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Abstract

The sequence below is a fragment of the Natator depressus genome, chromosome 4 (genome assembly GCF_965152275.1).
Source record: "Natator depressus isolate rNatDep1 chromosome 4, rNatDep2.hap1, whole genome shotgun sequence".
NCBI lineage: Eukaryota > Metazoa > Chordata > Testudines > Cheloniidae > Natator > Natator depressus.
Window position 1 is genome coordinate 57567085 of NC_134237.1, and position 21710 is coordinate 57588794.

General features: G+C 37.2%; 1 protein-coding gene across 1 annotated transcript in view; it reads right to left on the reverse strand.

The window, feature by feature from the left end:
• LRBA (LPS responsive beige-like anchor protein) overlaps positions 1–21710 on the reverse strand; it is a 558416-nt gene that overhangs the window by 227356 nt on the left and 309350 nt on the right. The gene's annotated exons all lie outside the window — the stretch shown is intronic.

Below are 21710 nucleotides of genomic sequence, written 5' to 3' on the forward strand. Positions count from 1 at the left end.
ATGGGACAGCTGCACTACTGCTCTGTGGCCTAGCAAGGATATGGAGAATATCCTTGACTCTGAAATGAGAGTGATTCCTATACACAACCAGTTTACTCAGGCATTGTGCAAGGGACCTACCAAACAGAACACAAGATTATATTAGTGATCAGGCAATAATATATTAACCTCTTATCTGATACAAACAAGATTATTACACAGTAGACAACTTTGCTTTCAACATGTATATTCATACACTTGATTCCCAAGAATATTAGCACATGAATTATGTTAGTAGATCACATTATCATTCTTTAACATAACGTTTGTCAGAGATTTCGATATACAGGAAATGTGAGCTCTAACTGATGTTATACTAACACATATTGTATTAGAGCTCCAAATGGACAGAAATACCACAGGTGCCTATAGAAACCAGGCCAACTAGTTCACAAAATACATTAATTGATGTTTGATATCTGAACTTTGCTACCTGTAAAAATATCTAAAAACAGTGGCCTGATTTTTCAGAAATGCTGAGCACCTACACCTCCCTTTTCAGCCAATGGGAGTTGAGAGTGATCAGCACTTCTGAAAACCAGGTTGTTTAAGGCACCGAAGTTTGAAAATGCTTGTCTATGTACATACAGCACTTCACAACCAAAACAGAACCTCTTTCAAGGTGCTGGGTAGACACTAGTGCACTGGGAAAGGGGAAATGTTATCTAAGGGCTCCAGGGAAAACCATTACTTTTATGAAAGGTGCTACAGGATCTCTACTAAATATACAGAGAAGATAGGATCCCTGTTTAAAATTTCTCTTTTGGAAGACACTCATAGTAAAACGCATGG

Research on purchase intention had showed remarkable progress in contributing to the theory of consumer behavior. Despite the popularity of academic discussions on various issues influencing purchase intention, the mediating role of brand recall and brand attitude on purchase intention, in particular advergames, has not yet been well explored, especially in developing economies such as Malaysia. Furthermore, the influence of self-brand congruity, entertainment and brand placement acceptance as antecedents to brand recall and brand attitude are expected to add value to the brand recall, brand attitude and purchase intention relationships. This paper aims to investigate the impact of the mediating role of brand recall and brand attitude on purchase intention in advergames among Malaysian gamers. The antecedents towards brand recall and brand attitude are also examined to measure their influence on purchase intention. A total of 350 Malaysian gamers were interviewed through online survey in this study. The results showed that brand recall and brand attitude mediate the relationship between self-brand congruity, entertainment and brand placement acceptance with purchase intention. Also, entertainment and brand placement acceptance were found to have a significant relationship with brand recall. As expected, brand recall and brand attitude showed a positive relationship with consumer purchase intention in advergames. It was found that self-brand congruity has a significant influence on brand attitude and purchase intention. When users see the brand which matches with them, they tend to act positively toward the brand exposed in the game. This is consistent with Escalas and Bettman (2005) who suggested that the greater the congruity, the more positive the consumer`s attitude toward the brand in question. This leads to game usage and purchase (Davis and Lang, 2013). In the advergaming context, the entertainment value in advergames is very important to determine the level of enjoyment and pleasure experienced by gamers during game-playing. Therefore, the more entertaining the ads, the more it will be remembered and the greater the positive behavior of the consumer towards the advergames ? this ultimately stimulates their intention to purchase the brand. This study shows the effect of brand placement on brand recall and brand attitude and also purchase intention. Brand placements might not work in games due to the interactivity involved in game-playing as people could be distracted from noticing the brand placements (Yang et al., 2006). However, the significant influence of brand placements found in this study may provide major promise for advertisers. Game players may or may not explicitly remember the brands they see in the games, but these placements may influence their brand recall and brand attitude and could therefore influence later decisions (Yang et al., 2006). In this study, it was found that self-brand congruity was not significantly related with brand recall. The reason for this could be attributed to the fact that this study examined gamers who are highly involved in the interactive medium of games which force them to focus on game play rather than advertisements; the level of recognition to remember the brand exposed in the game is low and contributes to the “mismatch” between the gamers and the said brand. The present study contributes to the existing literature of the antecedents of brand recall and brand attitude in advergames. This study contributes to the role of brand recall and brand attitude as mediators in purchase behavior theory. Academically, the relationship between brand recall and brand attitude is well known in advergaming research, but their impact as important mediators on purchase intention add new understanding in the interactive communication literature. Their mediating role may provide new insights on how they facilitate the effects of self-brand congruity, entertainment and brand placement on purchase intention. Besides that, the studies on the influence of self-brand congruity on brand recall and brand attitude and also consumer intention to purchase had not well-investigated in advergames. This study contributes to fill those gaps in advergames literature. For practitioners, this study could suggest the use of illustrative or demonstrative placements of new products to help customers remember new brands, and the use of associative placements for existing products to increase consumers` purchase intention (Ho et al., 2011). To advertisers, this study may provide useful information to improve their current advertising strategies in games, for instance, by considering game players` congruity, entertainment value and brand placement factors.

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